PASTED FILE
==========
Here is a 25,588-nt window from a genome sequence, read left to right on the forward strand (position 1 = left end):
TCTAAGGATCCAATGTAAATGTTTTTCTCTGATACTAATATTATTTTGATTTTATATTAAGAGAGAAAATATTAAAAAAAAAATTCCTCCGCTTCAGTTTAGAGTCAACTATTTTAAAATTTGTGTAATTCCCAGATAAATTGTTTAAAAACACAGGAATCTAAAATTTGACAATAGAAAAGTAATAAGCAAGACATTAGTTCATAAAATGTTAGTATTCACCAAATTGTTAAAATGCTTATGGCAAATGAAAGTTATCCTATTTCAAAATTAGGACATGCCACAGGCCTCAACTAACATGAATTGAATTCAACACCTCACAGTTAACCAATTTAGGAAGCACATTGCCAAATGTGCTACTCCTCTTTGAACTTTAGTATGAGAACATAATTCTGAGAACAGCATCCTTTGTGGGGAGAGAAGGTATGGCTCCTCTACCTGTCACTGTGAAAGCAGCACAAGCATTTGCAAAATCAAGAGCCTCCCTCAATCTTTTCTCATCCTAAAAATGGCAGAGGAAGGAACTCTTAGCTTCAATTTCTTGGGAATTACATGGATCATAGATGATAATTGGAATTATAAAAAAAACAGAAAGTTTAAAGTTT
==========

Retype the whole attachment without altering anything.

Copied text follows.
Here is a 25,588-nt window from a genome sequence, read left to right on the forward strand (position 1 = left end):
TCTAAGGATCCAATGTAAATGTTTTTCTCTGATACTAATATTATTTTGATTTTATATTAAGAGAGAAAATATTAAAAAAAAAATTCCTCCGCTTCAGTTTAGAGTCAACTATTTTAAAATTTGTGTAATTCCCAGATAAATTGTTTAAAAACACAGGAATCTAAAATTTGACAATAGAAAAGTAATAAGCAAGACATTAGTTCATAAAATGTTAGTATTCACCAAATTGTTAAAATGCTTATGGCAAATGAAAGTTATCCTATTTCAAAATTAGGACATGCCACAGGCCTCAACTAACATGAATTGAATTCAACACCTCACAGTTAACCAATTTAGGAAGCACATTGCCAAATGTGCTACTCCTCTTTGAACTTTAGTATGAGAACATAATTCTGAGAACAGCATCCTTTGTGGGGAGAGAAGGTATGGCTCCTCTACCTGTCACTGTGAAAGCAGCACAAGCATTTGCAAAATCAAGAGCCTCCCTCAATCTTTTCTCATCCTAAAAATGGCAGAGGAAGGAACTCTTAGCTTCAATTTCTTGGGAATTACATGGATCATAGATGATAATTGGAATTATAAAAAAAACAGAAAGTTTAAAGTTT